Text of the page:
Whatever concerns the Washington Redskins have so far in training camp, quarterback isn't one of them. For a change, quarterback shouldn't be a mini-drama. There's no late-signing bonus baby to groom, no late-round draft pick to evaluate, no unknown quantity lurking in the shadows. The franchise that has had numerous starting quarterbacks in recent seasons and more celebrated quarterback controversies than any other NFL team, is as settled as can be at the game's most important position.
Brad Johnson, the starter, is having a better camp than the coaches dared dream. Rodney Peete, the No. 2, is so comfortable running the offense, it's as if the schemes were made specifically for him. The third-stringer, Casey Weldon, is a 30-year-old who has enough skills and experience to be the No. 2 man for more than a few teams.
One of the reasons morale is so high is that balls aren't hitting the ground left and right. Norv Turner's frustration level is way down now that he has three quarterbacks who make the right reads and proper decisions.
Johnson, though he is coming off arthroscopic knee surgery, has been so good these first two weeks the coaches are raving, almost in disbelief. Some of the veteran assistants say Johnson has been the easiest-to-coach quarterback they've seen in many, many years. "When we made the deal to get Brad," Turner said, "I knew we were getting a really good veteran quarterback. But he's been a lot better than I thought he was. He's awfully talented."
Of course, talent isn't the issue with Johnson; injuries are. He's a big (6 feet 5, 225 pounds) strong, tough guy who has been forced to the sideline more than a couple of times with injuries. The reason Johnson became expendable to the Minnesota Vikings is that injuries forced him out of action twice last year, allowing Randall Cunningham to have the best season of his career.
Anybody who was paying attention in 1996 and 1997, when Johnson threw for a total of 5,300 yards, 37 touchdowns and 22 interceptions, knew the Redskins were getting a Pro Bowl-caliber player. But there are more than a few folks--your friendly neighborhood columnist included--who believe the Redskins gave up a whole, whole lot (a No. 1 draft pick, a No. 2 and a No. 3) to get him. The cynic asks, legitimately, "If Minnesota's offensive line, arguably the league's best, couldn't keep Johnson out of sick bay, how is Washington's leaky line going to keep him out of harm's way?"
It's apparent that left tackle isn't as resolved for the Redskins as quarterback is. While a quarterback can suffer a serious injury without even being hit, about the most serious problem a right-handed quarterback can have is uncertainty at left tackle. The No. 1 left tackle on the depth chart is Andy Heck, a terrific player for many years, but most recently cut by the sorry, no-account Chicago Bears and vulnerable to a challenge here from Joe Patton. Asked this week how concerned he is about keeping Johnson upright, Turner said: "There are some things we'll do to protect Brad." Clearly, this is a topic that has been on the coaches' minds since Day 1 of camp.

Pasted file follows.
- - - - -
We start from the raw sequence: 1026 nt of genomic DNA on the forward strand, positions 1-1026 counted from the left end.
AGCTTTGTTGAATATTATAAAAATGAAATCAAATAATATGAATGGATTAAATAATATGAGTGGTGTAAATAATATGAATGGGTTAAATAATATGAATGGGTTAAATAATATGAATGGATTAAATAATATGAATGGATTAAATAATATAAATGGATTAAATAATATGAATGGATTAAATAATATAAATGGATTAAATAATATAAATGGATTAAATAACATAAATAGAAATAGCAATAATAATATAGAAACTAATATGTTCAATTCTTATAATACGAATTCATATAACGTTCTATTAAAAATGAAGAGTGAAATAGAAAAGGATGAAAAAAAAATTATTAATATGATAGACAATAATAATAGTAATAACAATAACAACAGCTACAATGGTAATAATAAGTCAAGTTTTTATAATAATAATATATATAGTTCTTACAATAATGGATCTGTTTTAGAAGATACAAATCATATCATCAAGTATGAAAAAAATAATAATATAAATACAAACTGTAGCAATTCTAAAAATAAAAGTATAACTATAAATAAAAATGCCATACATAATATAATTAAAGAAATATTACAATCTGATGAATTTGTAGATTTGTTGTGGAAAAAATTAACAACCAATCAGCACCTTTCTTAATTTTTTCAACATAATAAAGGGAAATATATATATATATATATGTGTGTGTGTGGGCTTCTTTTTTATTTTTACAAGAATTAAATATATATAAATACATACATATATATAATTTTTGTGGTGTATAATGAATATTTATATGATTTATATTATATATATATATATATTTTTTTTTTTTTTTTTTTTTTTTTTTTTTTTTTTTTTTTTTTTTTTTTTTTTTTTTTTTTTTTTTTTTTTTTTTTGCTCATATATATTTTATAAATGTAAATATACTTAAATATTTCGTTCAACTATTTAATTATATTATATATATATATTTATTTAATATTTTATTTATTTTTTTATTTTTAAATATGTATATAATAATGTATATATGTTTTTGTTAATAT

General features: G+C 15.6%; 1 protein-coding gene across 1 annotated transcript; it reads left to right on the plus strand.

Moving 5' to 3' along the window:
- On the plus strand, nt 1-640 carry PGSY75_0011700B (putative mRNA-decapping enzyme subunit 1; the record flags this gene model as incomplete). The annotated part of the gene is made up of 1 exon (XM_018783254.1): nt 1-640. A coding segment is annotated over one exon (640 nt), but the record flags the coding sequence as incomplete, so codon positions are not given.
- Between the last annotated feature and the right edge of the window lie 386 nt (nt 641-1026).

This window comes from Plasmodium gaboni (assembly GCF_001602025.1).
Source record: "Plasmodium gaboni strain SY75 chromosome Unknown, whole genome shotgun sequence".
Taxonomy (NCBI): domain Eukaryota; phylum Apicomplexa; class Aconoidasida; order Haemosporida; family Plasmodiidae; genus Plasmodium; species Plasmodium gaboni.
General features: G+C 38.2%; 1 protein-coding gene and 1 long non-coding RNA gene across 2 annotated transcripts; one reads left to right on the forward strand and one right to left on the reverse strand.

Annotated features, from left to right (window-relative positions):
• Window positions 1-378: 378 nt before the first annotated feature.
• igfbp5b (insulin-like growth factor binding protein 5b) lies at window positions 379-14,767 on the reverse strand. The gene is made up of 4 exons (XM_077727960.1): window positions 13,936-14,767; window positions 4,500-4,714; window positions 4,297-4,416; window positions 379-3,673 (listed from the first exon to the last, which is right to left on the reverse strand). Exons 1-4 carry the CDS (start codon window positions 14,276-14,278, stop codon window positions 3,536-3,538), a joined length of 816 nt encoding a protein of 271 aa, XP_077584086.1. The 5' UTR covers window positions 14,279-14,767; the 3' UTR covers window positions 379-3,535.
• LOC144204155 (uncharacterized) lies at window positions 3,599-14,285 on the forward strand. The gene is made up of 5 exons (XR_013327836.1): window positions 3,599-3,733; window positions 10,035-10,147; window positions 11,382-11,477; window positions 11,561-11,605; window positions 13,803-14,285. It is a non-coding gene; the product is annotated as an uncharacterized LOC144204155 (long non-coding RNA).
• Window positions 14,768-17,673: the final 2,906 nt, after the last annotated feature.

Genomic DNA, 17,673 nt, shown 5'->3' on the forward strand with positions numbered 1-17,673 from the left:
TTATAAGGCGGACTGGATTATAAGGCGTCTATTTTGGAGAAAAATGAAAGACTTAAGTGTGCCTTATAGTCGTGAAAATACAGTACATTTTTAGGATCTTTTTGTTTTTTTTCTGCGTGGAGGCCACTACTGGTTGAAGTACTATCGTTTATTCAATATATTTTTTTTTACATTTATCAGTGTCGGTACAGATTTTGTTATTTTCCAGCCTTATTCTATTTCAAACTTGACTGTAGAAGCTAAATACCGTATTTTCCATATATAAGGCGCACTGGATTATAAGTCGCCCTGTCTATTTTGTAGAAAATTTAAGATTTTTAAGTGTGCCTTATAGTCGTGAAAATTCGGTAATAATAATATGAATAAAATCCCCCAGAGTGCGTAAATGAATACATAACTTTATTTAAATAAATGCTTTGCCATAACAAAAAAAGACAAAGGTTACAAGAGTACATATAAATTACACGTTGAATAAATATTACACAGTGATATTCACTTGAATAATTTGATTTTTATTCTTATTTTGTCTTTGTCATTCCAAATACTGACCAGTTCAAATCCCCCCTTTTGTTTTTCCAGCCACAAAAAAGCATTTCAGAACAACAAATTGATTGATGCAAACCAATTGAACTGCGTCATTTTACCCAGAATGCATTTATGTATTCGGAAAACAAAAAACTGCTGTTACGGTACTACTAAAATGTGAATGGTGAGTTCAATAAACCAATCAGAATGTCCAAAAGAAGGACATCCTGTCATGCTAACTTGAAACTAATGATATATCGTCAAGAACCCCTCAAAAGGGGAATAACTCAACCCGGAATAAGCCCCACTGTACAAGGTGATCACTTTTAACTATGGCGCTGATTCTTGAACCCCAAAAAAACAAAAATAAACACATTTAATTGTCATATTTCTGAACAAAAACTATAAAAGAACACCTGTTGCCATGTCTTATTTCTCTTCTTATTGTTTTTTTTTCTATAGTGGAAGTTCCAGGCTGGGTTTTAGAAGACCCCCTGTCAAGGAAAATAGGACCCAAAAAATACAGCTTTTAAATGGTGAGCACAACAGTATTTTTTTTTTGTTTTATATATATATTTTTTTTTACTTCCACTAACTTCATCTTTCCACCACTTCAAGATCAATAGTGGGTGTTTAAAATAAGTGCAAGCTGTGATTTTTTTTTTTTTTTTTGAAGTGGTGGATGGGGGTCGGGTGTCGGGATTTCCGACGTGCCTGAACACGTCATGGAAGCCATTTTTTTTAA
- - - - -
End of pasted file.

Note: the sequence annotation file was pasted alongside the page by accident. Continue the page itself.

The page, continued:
While the Redskins' scrimmage against the Pittsburgh Steelers on Saturday mainly matched third- and fourth-stringers, one couldn't help noticing how Turner has tinkered with the passing game. In Minnesota, Johnson could hold the ball quite a while because the line was like a fortress. Not here, though. "He has to speed up his drops," Turner said, "and he can't hold on to the ball as long as he did in Minnesota."
Also, the team's most proven receiver is a fullback, free agent acquisition Larry Centers. The team also is expecting big things from second-year tight end Stephen Alexander. That means shorter, quick-hitting passes. That helps negate whatever advantage a pass rush appears to have. All three of the Redskins' quarterbacks move well and are comfortable throwing while running, meaning the team can use more bootlegs, more misdirection, anything to slow the pass rush. That was very evident during Weldon's 14-for-15 passing performance Saturday. Players such as Centers and fullback Larry Bowie have been ecstatic over how Johnson's accurate short passing allows them to catch the ball in full stride, giving them momentum and room in the open field. "The tight ends and fullbacks are finding the ball is not only catchable," Turner said, "but exactly where it needs to be for them to make a move."
Of course, the best thing a team can do to prepare for a possible injury to its No. 1 quarterback--regardless of the team or the quarterback--is to have a No. 2 guy who can come in and start a half-dozen games or so if necessary. Peete, 33, has a 37-35 record as a starter, compiling that record with some up-and-down Detroit Lions and Philadelphia Eagles teams. He was 9-3 as a starter with the Eagles in 1995. He has thrown for more than 13,000 yards in his 10 years in the league. After Peete's one season in Dallas (1994), Turner wanted to bring Peete to Washington to start while the Redskins groomed Heath Shuler. But it couldn't be worked out. The Redskins went with John Friesz, and Peete went to Philadelphia.
"Rodney has really taken to this offense," Turner said. "The thing about him is he has such composure. He's played a long time, he knows his way around. He's a little bit of a streak passer, but when he gets it going, he really gets it going."
During the next two weeks, we figure to see plenty of Peete and to some extent Johnson. Assuming Johnson starts the season opener against the Cowboys, he'll be the Redskins' seventh starting quarterback in six years, following Mark Rypien, Friesz, Shuler, Gus Frerotte, Jeff Hostetler and Trent Green. "I know there's been something of a revolving door here," Johnson said. "But I'm excited about what's going on here. . . . I'm moving around very well right now."